Here’s a collection of media business and tech news that caught our eye this week, with a touch of explanation and commentary:
This week, we’re focusing on the news surrounding social networks and a search engine. Facebook is making more moves to get into content, in a big way — and to keep people within its (controlled) ecosystem.
- Facebook aims to have news content embedded directly onto its site in an effort to attract and maintain users’ attention. Content would load more quickly if embedded directly onto Facebook than it does currently when linked to the publisher’s website, which requires the content to load in a separate browser window.
- This would shift the amount of control publishers have both on their revenue from ads and on the monitoring of users who see those ads. Says one source: “There are a lot of implications for publishers.”
- The format would allow revenue sharing for publishers.
- Some news organizations have reacted coolly to the proposal. Several employees of The Guardian, for example, have informally suggested to colleagues at other publications that publishers should band together to negotiate deals that work for the whole industry, and should retain control of their own advertising, whether content is hosted on Facebook or not.
- Facebook announced that videos uploaded directly to the site will now be embeddable and that comments on a site made with a Facebook account will now show up on Facebook in addition to the original site.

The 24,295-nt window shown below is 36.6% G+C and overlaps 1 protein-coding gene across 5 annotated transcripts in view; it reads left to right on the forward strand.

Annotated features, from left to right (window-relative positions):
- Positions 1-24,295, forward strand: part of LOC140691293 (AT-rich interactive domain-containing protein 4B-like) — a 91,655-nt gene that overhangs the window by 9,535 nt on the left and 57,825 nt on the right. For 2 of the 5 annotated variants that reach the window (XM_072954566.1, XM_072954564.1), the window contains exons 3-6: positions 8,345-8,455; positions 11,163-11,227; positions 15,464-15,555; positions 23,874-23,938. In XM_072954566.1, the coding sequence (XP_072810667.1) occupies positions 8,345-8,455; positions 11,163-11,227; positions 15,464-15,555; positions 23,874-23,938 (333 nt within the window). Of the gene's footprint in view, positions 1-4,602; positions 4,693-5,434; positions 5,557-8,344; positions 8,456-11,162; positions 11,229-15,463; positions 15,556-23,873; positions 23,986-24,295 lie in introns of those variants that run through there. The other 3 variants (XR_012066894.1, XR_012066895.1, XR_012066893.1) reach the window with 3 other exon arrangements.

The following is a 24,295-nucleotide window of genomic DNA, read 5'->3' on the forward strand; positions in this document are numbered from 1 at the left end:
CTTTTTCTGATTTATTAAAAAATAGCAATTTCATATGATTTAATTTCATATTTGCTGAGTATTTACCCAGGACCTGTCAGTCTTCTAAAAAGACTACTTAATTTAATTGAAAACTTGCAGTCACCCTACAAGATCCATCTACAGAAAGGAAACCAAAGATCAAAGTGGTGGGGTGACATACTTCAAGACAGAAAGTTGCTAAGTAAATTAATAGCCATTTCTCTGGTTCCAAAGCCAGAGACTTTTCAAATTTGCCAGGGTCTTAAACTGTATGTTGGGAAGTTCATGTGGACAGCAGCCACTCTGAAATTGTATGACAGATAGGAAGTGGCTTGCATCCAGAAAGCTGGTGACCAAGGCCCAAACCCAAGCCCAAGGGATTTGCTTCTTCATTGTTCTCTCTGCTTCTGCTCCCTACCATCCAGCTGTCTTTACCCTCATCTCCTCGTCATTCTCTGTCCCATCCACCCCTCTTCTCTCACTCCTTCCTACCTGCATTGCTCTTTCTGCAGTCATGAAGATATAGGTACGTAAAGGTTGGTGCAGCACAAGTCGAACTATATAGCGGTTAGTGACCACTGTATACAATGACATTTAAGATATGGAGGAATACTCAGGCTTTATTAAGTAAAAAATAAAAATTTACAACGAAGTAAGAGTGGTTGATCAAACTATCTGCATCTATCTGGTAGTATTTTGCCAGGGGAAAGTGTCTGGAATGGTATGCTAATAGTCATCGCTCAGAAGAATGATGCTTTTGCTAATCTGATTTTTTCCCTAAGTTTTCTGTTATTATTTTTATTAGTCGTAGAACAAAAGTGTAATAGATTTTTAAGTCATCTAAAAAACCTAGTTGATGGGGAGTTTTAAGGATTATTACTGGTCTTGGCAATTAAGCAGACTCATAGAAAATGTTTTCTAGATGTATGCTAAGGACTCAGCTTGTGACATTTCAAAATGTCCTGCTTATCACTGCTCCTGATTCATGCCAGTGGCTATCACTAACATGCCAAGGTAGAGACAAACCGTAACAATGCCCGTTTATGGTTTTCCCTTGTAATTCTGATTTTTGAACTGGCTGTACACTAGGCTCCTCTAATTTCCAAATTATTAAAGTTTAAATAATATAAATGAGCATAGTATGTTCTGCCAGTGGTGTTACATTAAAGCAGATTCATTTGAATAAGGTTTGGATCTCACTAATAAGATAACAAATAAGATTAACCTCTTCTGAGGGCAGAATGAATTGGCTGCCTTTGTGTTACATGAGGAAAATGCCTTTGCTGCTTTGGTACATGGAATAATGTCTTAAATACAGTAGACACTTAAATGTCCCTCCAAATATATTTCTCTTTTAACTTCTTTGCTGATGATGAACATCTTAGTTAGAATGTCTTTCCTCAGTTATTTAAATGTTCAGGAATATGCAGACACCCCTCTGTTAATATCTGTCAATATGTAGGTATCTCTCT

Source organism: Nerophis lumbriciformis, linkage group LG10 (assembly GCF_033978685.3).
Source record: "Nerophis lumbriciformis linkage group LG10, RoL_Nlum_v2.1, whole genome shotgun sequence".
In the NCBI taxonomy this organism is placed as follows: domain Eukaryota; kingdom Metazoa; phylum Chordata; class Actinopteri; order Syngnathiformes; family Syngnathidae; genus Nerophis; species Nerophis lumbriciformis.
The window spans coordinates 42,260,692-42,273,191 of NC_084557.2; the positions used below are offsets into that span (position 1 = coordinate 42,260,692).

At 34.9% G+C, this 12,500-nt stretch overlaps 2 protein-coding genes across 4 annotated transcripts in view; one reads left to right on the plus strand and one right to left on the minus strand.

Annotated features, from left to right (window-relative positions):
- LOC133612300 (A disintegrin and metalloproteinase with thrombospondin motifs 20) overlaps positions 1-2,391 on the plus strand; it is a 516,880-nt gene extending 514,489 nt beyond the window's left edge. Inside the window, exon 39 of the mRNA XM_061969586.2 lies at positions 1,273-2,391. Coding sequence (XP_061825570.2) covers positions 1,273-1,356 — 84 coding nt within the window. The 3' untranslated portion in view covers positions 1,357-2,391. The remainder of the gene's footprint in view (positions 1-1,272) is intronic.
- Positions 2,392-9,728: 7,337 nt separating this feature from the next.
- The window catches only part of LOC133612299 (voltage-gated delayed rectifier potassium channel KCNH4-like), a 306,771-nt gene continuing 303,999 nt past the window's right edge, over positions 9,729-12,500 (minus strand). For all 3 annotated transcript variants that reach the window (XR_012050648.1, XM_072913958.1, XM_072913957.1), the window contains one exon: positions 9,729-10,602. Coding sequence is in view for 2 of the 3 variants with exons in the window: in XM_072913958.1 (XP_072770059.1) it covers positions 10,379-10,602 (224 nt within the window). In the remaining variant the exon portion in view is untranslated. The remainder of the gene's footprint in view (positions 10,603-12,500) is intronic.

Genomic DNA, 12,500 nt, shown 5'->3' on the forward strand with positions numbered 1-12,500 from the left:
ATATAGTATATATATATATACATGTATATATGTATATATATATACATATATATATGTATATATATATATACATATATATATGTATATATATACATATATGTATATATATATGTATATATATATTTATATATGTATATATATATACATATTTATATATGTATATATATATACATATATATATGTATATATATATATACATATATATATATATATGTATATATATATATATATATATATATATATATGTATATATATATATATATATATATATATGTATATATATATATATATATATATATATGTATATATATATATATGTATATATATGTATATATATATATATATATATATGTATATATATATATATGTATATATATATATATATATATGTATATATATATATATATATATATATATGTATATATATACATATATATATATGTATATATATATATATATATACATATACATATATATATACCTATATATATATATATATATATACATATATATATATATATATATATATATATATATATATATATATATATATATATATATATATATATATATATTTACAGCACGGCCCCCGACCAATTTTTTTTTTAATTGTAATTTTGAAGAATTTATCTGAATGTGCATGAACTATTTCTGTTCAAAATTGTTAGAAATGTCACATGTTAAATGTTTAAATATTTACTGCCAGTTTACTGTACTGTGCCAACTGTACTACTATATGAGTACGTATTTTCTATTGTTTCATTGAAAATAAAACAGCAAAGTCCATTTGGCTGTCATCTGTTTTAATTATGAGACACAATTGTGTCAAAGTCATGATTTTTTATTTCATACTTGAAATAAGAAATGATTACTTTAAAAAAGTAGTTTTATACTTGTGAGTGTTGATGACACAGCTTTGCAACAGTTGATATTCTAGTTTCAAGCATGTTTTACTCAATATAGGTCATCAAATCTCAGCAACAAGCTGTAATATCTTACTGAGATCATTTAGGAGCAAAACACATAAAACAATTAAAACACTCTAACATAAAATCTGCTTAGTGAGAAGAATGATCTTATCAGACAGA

- Youtube has now made HTML5 the default for its videos, going along with the general shift of the online video industry toward HTML5 and away from Flash.
- In 2010, around 75% of the video market was powered by Flash, but now HTML5 controls around 80% of the market.
- This reflects Youtube’s attempts to integrate its content across mobile and desktop formats, and perhaps to make video available to devices beyond mobile and desktop devices, such as gaming consoles, for example.
- Despite the large number of views that YouTube videos amass, the site makes virtually no profit due to its surprisingly small reach (9% of viewers account for 85% of total views) and the tendency of users to arrive at YouTube via a link as opposed to visiting the site’s homepage, on which Google charges the most for ads.
- These viewer tendencies discourage advertisers from investing a fair amount of money into advertising via YouTube.
- It will be interesting to see how this massive facet of social media deals with this issue, and what changes users could experience because of this.
- Google is implementing a trial run of placing targeted ads in TV programs for users of its Google Fiber internet and video package in Kansas City.
- Google is attempting to transfer the advantages that stem from online advertising, such as being able to track users’ general internet activity and tendencies and collecting information from them, to the world of TV.
- Television networks have already begun to include more targeted ads, but Google’s scope and the information it has already collected offer an advantage that many networks do not have.
- This could represent an integration of the television and internet landscape, which would have a very profound impact on television and its development as an industry.
- Dorian has taken a lead role in some writings on this topic, sometimes called “Programmatic TV.”